MoGo Sport was founded in 2011 by Bruce Angus, a former soccer player who was seeking a solution to a recurring problem: athletes not wanting to wear mouthguards because of the way they taste. MoGo's solution? To add flavor, thus improve user compliance.
The company signed an exclusive global license with researchers from the University of Wisconsin who developed a process that allows plastic to be infused with flavoring and introduced its flagship product, the MoGo mouthguards, to the retail market last July.
The mouthguards retail for $11.99 and come in eight colors -- blue, green, red, black, yellow, orange, white, and pink -- and five flavors -- mint, lemon, fruit punch, orange, and bubble gum. All the flavorings are natural and are compliant with the U.S. Food and Drug Administration -- no different than what goes into Gatorade, according to the company.
Now the company has introduced the MoGo Pro line, designed for dentists and athletic trainers who want to make custom, flavored mouthguards for their patients and clients.
The two-shot mouthguard is made of bisphenol A (BPA)-free ethylene vinyl acetate (EVA) on the outer-shot perimeter to maintain the integrity of the mouthguard. The inner shot, which is made of a softer material, contains the flavoring. Pockets of material in the back molar section are designed to trigger the saliva glands, while the rest of the flavoring is placed along the upper teeth line.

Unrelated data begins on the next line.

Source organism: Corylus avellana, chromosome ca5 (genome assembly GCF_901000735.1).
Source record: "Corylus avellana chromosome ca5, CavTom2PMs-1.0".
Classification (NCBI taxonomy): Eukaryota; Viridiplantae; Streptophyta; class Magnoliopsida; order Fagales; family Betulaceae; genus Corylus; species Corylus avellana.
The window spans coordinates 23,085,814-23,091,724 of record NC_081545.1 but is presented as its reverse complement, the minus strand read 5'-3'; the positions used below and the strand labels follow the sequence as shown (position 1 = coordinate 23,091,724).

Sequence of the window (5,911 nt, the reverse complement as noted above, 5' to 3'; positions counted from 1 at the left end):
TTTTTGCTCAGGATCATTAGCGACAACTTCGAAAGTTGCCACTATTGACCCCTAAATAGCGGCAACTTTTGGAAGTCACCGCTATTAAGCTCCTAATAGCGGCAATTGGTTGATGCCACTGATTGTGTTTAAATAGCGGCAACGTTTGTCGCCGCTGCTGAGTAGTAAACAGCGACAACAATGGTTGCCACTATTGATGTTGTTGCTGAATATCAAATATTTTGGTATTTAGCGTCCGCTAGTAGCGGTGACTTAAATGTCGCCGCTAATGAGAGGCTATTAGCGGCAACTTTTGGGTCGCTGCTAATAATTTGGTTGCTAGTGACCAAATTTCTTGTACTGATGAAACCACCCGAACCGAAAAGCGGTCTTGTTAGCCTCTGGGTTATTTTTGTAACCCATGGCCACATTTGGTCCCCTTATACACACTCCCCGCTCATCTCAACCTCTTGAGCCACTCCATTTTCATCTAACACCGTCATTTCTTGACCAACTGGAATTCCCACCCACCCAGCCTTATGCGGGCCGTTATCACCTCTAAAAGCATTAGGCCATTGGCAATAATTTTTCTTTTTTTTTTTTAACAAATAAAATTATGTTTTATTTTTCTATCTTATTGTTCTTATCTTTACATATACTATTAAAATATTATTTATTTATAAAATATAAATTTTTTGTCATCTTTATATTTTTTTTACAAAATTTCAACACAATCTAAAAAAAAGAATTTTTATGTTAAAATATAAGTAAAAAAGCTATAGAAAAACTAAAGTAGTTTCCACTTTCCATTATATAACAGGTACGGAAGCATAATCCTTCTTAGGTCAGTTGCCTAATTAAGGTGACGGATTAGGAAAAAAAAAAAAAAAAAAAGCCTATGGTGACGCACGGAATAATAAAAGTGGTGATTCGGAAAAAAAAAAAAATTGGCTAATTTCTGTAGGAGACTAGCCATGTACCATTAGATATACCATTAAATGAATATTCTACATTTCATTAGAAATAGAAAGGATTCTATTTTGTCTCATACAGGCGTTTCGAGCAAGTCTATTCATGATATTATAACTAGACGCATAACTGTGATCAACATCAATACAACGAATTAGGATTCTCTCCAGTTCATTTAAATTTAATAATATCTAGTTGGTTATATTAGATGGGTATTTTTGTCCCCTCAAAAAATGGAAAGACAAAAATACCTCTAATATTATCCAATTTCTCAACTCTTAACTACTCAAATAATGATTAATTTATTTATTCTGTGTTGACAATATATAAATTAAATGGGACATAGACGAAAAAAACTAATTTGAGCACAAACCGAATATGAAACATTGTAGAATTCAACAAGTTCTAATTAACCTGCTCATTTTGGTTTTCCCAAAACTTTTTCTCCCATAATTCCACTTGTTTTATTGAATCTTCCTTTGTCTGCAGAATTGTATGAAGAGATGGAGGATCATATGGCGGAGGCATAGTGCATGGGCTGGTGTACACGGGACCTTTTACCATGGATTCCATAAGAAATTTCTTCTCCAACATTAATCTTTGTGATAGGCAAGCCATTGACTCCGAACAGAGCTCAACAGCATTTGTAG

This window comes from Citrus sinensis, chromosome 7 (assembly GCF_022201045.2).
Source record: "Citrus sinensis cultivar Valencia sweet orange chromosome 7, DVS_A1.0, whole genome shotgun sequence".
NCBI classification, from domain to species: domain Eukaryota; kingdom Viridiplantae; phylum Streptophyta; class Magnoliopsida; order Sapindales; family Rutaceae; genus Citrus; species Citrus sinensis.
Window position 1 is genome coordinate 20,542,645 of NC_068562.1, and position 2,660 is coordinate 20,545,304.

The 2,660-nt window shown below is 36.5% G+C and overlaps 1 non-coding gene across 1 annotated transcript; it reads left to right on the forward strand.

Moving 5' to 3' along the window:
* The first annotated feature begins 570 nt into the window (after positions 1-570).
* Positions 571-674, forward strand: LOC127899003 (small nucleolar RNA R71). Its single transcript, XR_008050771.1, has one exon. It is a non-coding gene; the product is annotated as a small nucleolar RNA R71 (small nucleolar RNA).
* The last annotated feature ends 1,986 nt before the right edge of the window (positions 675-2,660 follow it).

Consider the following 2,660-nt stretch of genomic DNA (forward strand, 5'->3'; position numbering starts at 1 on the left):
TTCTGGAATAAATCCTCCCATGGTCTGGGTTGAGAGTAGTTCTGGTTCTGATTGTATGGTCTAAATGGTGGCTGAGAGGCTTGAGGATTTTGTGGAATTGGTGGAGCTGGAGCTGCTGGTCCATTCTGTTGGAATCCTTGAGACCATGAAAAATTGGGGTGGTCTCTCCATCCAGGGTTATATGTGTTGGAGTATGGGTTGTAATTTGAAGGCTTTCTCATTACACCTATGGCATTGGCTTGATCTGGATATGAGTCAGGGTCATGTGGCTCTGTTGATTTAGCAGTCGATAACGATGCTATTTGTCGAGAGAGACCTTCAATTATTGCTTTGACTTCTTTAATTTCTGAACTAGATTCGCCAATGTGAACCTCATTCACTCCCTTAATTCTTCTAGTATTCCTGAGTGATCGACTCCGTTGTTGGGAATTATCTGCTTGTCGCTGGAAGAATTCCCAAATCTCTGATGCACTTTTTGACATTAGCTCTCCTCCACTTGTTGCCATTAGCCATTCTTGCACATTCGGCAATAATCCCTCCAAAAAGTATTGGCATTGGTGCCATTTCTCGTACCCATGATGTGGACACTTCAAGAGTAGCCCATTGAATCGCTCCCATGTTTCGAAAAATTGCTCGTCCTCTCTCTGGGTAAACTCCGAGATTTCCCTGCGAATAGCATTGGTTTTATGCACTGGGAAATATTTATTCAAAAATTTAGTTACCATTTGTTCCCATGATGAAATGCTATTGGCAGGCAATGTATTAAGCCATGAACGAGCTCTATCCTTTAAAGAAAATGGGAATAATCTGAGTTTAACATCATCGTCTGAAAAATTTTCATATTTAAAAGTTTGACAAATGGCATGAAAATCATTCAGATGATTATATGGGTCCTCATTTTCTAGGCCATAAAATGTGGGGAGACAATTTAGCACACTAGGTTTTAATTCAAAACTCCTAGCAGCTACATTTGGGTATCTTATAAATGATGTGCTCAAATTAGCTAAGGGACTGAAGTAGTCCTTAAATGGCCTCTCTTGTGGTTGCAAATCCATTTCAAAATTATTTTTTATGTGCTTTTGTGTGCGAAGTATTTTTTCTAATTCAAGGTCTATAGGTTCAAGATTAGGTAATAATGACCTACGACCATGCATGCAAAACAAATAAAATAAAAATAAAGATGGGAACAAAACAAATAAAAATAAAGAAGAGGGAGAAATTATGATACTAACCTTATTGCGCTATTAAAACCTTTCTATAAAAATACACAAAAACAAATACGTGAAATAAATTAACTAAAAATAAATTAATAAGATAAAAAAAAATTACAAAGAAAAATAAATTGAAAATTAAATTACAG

"In the custom mouthguard market, all of the development in this category has been along the lines of decoration, such as team colors and designs," Angus told DrBicuspid.com. "But we can create the laminate sheets that dentists and dental labs use to make mouthguards, and now they can make them with flavors and offer a range of flavors."
The MoGo Pro laminates come in two shapes and sizes: 5 x 5-inch square and 4.88-inch diameter. A single pack of six sells for $39.99; for orders of 10 to 20 packs, customers receive 10% off the entire order, and 15% off for orders of 21 or more packs.
"Competing products often sell for $50 or more, depending on the distributor," said Jeff Bradanini, MoGo's digital marketing director. "But we are selling direct to dentists, not through distributors."
MoGo can provide sample flavor sticks to let patients taste them and choose which flavor they want the custom mouthguard to contain, the company noted.
Other companies have tried to add flavoring to mouthguards in the past but with limited success, according to Angus.
"There have been some rudimentary attempts to do this, mostly through a spray or coating," he said. "But once it interacts with saliva, much like chewing gum, the flavor is stripped away in about five minutes. But with ours, the flavoring is embedded right in the plastic, so as long as the plastic is intact, the flavor will last."
Flavored mouthguards attract athletes young and old, August 30, 2011
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